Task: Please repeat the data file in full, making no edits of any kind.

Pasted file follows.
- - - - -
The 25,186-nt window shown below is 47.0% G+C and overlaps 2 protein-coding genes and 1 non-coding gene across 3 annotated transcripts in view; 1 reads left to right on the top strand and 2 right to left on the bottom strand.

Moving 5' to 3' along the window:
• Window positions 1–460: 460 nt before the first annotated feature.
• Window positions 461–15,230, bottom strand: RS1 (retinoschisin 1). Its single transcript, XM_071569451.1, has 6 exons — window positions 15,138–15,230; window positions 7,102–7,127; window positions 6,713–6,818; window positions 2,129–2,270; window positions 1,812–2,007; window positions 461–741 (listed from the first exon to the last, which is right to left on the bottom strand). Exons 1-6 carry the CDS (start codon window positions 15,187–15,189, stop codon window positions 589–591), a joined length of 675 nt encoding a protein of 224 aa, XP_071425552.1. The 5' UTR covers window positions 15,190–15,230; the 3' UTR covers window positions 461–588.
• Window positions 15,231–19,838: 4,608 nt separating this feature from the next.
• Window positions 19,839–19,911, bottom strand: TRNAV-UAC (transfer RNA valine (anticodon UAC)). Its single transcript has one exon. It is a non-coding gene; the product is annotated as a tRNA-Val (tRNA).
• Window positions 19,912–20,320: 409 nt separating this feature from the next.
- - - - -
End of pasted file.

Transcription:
The 25,186-nt window shown below is 47.0% G+C and overlaps 2 protein-coding genes and 1 non-coding gene across 3 annotated transcripts in view; 1 reads left to right on the top strand and 2 right to left on the bottom strand.

Moving 5' to 3' along the window:
• Window positions 1–460: 460 nt before the first annotated feature.
• Window positions 461–15,230, bottom strand: RS1 (retinoschisin 1). Its single transcript, XM_071569451.1, has 6 exons — window positions 15,138–15,230; window positions 7,102–7,127; window positions 6,713–6,818; window positions 2,129–2,270; window positions 1,812–2,007; window positions 461–741 (listed from the first exon to the last, which is right to left on the bottom strand). Exons 1-6 carry the CDS (start codon window positions 15,187–15,189, stop codon window positions 589–591), a joined length of 675 nt encoding a protein of 224 aa, XP_071425552.1. The 5' UTR covers window positions 15,190–15,230; the 3' UTR covers window positions 461–588.
• Window positions 15,231–19,838: 4,608 nt separating this feature from the next.
• Window positions 19,839–19,911, bottom strand: TRNAV-UAC (transfer RNA valine (anticodon UAC)). Its single transcript has one exon. It is a non-coding gene; the product is annotated as a tRNA-Val (tRNA).
• Window positions 19,912–20,320: 409 nt separating this feature from the next.